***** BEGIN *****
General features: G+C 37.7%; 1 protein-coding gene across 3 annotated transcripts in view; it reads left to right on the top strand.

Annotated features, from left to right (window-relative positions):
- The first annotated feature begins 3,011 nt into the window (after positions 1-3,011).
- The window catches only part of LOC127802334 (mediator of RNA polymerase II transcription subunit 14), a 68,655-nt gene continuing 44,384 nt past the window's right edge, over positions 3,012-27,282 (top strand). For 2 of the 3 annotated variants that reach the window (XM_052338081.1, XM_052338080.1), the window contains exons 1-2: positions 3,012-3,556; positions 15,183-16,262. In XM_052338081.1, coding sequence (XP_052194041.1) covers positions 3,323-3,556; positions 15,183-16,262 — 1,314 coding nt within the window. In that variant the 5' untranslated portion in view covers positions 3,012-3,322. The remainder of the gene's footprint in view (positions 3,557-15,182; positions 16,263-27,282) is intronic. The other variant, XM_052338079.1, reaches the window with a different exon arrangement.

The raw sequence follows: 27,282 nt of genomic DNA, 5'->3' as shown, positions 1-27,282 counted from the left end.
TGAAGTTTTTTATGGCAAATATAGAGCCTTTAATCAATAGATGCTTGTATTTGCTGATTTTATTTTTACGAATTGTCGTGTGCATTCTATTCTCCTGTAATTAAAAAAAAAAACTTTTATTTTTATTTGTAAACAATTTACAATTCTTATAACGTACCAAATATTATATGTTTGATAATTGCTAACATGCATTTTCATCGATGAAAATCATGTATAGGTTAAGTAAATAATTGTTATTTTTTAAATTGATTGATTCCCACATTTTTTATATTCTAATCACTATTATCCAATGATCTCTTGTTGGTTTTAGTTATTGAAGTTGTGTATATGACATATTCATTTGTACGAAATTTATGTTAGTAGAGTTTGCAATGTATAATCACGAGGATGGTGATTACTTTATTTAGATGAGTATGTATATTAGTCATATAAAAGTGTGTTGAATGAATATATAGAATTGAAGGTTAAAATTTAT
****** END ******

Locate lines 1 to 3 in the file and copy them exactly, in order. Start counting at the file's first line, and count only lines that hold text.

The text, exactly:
General features: G+C 37.7%; 1 protein-coding gene across 3 annotated transcripts in view; it reads left to right on the top strand.

Annotated features, from left to right (window-relative positions):
- The first annotated feature begins 3,011 nt into the window (after positions 1-3,011).